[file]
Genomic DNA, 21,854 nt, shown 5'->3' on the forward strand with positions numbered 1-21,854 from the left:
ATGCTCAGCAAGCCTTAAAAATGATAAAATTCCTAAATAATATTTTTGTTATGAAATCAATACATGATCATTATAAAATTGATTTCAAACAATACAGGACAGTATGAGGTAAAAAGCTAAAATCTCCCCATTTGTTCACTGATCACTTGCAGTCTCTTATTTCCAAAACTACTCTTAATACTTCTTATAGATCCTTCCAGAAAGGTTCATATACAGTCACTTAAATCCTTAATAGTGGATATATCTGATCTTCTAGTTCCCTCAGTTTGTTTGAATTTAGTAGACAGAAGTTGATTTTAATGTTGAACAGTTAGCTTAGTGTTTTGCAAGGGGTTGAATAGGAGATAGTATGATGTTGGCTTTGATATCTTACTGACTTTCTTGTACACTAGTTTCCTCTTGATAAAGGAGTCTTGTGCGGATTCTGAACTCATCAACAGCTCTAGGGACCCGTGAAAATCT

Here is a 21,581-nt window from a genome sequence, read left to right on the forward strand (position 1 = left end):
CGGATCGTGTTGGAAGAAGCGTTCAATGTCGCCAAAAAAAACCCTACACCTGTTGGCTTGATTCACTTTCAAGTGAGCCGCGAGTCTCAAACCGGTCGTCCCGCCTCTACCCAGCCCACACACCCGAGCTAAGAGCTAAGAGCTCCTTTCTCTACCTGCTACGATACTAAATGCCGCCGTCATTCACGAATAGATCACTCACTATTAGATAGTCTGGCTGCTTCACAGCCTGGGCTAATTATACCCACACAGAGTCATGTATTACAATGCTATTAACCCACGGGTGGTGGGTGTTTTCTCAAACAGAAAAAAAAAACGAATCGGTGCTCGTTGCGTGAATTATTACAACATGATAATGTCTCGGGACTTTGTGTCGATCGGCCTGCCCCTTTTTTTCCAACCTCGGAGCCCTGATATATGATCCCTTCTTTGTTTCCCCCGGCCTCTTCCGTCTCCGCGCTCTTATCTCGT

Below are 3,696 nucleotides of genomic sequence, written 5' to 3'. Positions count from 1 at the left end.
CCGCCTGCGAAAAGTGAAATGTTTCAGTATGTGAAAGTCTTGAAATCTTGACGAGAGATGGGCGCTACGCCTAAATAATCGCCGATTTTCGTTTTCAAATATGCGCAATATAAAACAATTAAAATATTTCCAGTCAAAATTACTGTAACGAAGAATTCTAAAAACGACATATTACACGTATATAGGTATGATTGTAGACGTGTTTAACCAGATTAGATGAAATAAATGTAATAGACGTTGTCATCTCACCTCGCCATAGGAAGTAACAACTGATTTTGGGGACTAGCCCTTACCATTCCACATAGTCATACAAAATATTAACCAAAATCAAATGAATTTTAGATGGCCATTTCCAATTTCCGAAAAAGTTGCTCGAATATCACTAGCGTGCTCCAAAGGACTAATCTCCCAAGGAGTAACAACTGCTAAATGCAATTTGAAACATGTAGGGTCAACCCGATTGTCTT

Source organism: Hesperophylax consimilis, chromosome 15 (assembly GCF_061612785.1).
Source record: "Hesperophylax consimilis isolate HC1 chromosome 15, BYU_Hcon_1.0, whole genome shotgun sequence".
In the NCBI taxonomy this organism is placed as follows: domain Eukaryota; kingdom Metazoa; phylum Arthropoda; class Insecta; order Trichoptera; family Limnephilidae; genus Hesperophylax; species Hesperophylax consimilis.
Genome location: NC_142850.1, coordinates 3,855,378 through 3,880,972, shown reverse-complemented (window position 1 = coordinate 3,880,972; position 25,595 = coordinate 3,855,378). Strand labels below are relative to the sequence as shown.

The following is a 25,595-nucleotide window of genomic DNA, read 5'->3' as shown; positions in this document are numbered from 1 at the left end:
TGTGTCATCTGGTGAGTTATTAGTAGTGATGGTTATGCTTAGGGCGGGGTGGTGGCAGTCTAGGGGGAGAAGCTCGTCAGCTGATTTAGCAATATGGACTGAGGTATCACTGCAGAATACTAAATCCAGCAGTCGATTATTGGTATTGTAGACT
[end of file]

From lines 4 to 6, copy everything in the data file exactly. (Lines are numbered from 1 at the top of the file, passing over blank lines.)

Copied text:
CGGATCGTGTTGGAAGAAGCGTTCAATGTCGCCAAAAAAAACCCTACACCTGTTGGCTTGATTCACTTTCAAGTGAGCCGCGAGTCTCAAACCGGTCGTCCCGCCTCTACCCAGCCCACACACCCGAGCTAAGAGCTAAGAGCTCCTTTCTCTACCTGCTACGATACTAAATGCCGCCGTCATTCACGAATAGATCACTCACTATTAGATAGTCTGGCTGCTTCACAGCCTGGGCTAATTATACCCACACAGAGTCATGTATTACAATGCTATTAACCCACGGGTGGTGGGTGTTTTCTCAAACAGAAAAAAAAAACGAATCGGTGCTCGTTGCGTGAATTATTACAACATGATAATGTCTCGGGACTTTGTGTCGATCGGCCTGCCCCTTTTTTTCCAACCTCGGAGCCCTGATATATGATCCCTTCTTTGTTTCCCCCGGCCTCTTCCGTCTCCGCGCTCTTATCTCGT

Below are 3,696 nucleotides of genomic sequence, written 5' to 3'. Positions count from 1 at the left end.
CCGCCTGCGAAAAGTGAAATGTTTCAGTATGTGAAAGTCTTGAAATCTTGACGAGAGATGGGCGCTACGCCTAAATAATCGCCGATTTTCGTTTTCAAATATGCGCAATATAAAACAATTAAAATATTTCCAGTCAAAATTACTGTAACGAAGAATTCTAAAAACGACATATTACACGTATATAGGTATGATTGTAGACGTGTTTAACCAGATTAGATGAAATAAATGTAATAGACGTTGTCATCTCACCTCGCCATAGGAAGTAACAACTGATTTTGGGGACTAGCCCTTACCATTCCACATAGTCATACAAAATATTAACCAAAATCAAATGAATTTTAGATGGCCATTTCCAATTTCCGAAAAAGTTGCTCGAATATCACTAGCGTGCTCCAAAGGACTAATCTCCCAAGGAGTAACAACTGCTAAATGCAATTTGAAACATGTAGGGTCAACCCGATTGTCTT